The last post, Part 3, covered number related symbols: ordinals, superscript figures, and the numero abbreviation (№). This last post in the four part series on letterlike symbols is about the ¢, $, £, €, ¥, and ¤ signs.

$ and ¢

The dollar ($) and cent (¢) signs are based on the letters S and c respectively. The ¢ is just a c with a vertical bar through it. The $, on the other hand, is often slightly varied. Many typefaces use a smaller or narrower S. I have opted to use the same size S.

light grey lowercase c, grey cent sign, grey dollar sign, light grey uppercase S

A vertical line straight through letters as thick as these clogs up the counters. To solve this I go with a well accepted stylistic variant, just drawing the the bar where it enters and exits the letter.


Like $ and ¢, the yen (¥) is based on another letter with bars through. The Y may, like the S for the $ sign, be smaller or narrower. Again I’m opting to go with the same size.

light grey uppercase Y next to a grey yen sign

The two horizontal bars need to be far enough up off the baseline to have a significant gap below. This means the top pf the two bars may encroach on the vertex of the fork in the Y. Some typefaces even split the upper bar, leaving a gap for the crotch of the vertex. The Y is such on this typeface that the upper bar sits over the joint and doesn’t encroach on the gap in the vertex.

As far as the width of the bars, some typefaces choose to make them narrower than the Y, and some the same width. I’ve made mine the same width.

The euro (€) is based on a cap C, but not quite. For more complex or high contrast serif typefaces, the C for this symbol is usually simplified. The aperture in the C (the space in the opening on the right) needs to be larger to accomodate the two horizontal bars in the middle.

light grey uppercase C, light grey euro sign based on that C, grey outline of a euro sign overplayed on a light grey uppercase C showing how the C curves in more, followed by a grey euro sign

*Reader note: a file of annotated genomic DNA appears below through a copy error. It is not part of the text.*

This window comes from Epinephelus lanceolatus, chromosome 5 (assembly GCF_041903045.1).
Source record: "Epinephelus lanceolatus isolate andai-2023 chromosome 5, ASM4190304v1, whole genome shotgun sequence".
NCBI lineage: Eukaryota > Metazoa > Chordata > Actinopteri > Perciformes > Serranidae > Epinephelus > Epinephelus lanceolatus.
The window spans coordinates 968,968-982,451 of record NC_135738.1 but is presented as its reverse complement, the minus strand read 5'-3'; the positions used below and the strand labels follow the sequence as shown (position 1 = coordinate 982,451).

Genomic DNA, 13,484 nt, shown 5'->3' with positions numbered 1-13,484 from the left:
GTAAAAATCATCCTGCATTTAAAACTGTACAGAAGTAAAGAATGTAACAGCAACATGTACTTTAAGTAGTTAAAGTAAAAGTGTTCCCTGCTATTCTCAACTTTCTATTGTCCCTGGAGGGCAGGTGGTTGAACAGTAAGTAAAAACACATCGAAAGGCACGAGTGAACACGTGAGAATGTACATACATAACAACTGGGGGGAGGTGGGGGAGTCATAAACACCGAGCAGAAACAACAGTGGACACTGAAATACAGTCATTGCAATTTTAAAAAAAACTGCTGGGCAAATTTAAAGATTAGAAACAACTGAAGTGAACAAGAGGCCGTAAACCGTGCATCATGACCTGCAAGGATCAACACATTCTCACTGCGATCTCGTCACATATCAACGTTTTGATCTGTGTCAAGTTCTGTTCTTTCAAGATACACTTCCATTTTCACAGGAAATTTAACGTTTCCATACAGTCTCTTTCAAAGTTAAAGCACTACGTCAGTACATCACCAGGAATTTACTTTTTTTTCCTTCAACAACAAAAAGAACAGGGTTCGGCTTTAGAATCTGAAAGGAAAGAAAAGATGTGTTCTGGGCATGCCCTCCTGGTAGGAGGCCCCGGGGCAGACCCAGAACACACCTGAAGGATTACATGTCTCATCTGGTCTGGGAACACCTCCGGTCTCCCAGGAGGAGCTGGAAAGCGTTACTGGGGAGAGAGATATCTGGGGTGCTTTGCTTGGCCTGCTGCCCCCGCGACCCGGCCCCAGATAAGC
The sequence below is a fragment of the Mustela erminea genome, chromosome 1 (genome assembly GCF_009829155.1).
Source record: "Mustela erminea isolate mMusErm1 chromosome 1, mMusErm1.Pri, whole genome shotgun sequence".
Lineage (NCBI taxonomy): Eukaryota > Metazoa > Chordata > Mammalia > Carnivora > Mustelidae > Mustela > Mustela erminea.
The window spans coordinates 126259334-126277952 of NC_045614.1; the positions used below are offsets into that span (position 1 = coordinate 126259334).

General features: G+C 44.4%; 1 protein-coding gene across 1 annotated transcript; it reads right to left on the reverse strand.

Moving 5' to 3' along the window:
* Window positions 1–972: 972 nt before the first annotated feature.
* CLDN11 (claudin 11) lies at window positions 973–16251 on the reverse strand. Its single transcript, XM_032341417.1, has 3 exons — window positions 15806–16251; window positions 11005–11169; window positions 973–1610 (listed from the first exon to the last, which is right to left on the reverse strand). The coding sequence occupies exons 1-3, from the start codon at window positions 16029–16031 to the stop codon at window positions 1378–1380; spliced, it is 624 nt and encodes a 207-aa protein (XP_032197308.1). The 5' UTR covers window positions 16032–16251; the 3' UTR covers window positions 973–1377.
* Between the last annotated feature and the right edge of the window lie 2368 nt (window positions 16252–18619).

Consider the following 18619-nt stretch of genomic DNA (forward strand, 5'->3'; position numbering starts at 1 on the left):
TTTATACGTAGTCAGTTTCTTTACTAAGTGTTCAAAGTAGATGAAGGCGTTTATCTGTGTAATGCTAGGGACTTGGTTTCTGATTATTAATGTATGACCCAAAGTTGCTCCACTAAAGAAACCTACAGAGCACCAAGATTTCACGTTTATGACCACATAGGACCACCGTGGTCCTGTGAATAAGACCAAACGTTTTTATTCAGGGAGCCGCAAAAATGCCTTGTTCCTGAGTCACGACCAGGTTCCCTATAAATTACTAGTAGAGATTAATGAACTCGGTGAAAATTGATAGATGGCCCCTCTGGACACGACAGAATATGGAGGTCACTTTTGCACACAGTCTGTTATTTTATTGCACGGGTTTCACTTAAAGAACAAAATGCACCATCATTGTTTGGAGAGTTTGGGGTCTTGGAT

The two horizontal bars should not enter the aperture, nor should they protrude very far beyond the left side of the C, in order to be visually balanced.

The components of the C and bars should be taken together to make a sort of rounded E.


The pound sign (£) is based on a particular style L, not italic or script per se. Its beautiful and pecular structure leaves some room for variation at the joint and base. I’ve chosen to fashion mine similarly to Helvetica and Arial, with the wavy base.

The pound has a single horizontal bar, which is a bit thicker than the bars on the euro and yen in this font (though not by much), to keep the overall color consistent.


The currency symbol (¤) is about the same height and weight as the trade mark (™) symbol. Unlike the ™ it sits lower, and is often optically centered vertically. It’s pretty straight forward.

trademark sign, currency sign, uppercase S

Up Next

Next up is a five part series on punctuation!

  • Punctuation
    1. § ¶ † ‡
    2. * # – – — _
    3. . , ; : ! ¡ ? ¿ ‽ … •
    4. ' ‘ ’ ‚ “ ” „ ′ ″ ‹ › « »
    5. / \ | ¦ ( ) [ ] { }
  • Mathematic Symbols
    1. + − ± × ÷ = ≠ ≈
    2. > < ≤ ≥ % ° ⁄
  • Diacritics